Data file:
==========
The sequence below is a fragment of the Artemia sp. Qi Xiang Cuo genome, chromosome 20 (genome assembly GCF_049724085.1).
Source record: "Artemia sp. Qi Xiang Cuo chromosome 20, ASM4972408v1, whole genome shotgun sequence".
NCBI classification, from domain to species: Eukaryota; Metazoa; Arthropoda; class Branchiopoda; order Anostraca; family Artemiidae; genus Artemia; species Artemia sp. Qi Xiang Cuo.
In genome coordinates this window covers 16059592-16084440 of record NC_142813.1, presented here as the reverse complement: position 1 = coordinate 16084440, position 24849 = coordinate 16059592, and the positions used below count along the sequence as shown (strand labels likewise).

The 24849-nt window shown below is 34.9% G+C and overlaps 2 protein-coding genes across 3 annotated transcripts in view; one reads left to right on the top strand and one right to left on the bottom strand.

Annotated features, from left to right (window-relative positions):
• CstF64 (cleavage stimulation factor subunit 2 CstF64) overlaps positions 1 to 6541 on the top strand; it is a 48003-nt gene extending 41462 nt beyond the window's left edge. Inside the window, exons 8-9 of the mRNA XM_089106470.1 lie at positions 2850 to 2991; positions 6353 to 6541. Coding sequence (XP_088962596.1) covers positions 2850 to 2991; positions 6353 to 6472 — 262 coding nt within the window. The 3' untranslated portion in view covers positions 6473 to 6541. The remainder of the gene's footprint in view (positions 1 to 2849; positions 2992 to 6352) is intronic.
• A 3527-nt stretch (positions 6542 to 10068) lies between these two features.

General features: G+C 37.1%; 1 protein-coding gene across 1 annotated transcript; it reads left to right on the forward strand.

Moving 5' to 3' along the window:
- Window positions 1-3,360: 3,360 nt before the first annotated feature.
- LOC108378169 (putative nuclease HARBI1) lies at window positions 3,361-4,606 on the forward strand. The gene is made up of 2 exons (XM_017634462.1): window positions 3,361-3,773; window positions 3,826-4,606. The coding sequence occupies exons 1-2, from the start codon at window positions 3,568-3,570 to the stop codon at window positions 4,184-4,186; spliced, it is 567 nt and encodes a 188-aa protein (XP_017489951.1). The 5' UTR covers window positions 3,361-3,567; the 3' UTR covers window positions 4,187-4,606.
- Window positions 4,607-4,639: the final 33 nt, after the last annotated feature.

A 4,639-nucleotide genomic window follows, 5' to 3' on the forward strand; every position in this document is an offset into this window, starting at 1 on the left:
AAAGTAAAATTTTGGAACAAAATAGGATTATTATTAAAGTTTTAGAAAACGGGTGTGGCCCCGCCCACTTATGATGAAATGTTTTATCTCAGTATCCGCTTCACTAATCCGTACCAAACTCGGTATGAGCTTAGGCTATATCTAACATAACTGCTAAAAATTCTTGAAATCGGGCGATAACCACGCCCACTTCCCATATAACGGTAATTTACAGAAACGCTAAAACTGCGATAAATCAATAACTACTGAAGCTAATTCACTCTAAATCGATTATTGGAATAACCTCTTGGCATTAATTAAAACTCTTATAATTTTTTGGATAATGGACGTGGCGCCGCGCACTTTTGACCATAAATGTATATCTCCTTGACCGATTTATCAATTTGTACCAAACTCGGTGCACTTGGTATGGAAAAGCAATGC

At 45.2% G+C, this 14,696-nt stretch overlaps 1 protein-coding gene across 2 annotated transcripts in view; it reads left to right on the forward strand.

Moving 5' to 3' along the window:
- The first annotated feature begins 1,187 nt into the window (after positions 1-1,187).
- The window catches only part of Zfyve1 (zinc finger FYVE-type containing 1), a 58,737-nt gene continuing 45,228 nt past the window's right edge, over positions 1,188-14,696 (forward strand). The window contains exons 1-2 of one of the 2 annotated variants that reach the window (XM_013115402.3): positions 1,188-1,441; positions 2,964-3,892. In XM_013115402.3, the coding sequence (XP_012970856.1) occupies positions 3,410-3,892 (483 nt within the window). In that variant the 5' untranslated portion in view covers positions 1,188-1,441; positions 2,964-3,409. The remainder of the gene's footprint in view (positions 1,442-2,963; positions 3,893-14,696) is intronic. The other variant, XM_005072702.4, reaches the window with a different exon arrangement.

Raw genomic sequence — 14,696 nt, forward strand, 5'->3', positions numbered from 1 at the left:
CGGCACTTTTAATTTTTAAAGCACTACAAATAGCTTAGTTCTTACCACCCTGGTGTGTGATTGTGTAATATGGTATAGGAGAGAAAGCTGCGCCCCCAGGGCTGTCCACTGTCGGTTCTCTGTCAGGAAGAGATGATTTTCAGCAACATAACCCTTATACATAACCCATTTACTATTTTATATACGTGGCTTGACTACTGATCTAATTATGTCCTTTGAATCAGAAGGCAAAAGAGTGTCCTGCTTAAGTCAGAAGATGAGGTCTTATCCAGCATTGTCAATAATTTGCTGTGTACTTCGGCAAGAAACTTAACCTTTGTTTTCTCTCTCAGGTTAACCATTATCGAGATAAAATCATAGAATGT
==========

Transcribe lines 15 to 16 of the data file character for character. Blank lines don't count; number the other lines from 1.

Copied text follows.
AAAGTAAAATTTTGGAACAAAATAGGATTATTATTAAAGTTTTAGAAAACGGGTGTGGCCCCGCCCACTTATGATGAAATGTTTTATCTCAGTATCCGCTTCACTAATCCGTACCAAACTCGGTATGAGCTTAGGCTATATCTAACATAACTGCTAAAAATTCTTGAAATCGGGCGATAACCACGCCCACTTCCCATATAACGGTAATTTACAGAAACGCTAAAACTGCGATAAATCAATAACTACTGAAGCTAATTCACTCTAAATCGATTATTGGAATAACCTCTTGGCATTAATTAAAACTCTTATAATTTTTTGGATAATGGACGTGGCGCCGCGCACTTTTGACCATAAATGTATATCTCCTTGACCGATTTATCAATTTGTACCAAACTCGGTGCACTTGGTATGGAAAAGCAATGC

At 45.2% G+C, this 14,696-nt stretch overlaps 1 protein-coding gene across 2 annotated transcripts in view; it reads left to right on the forward strand.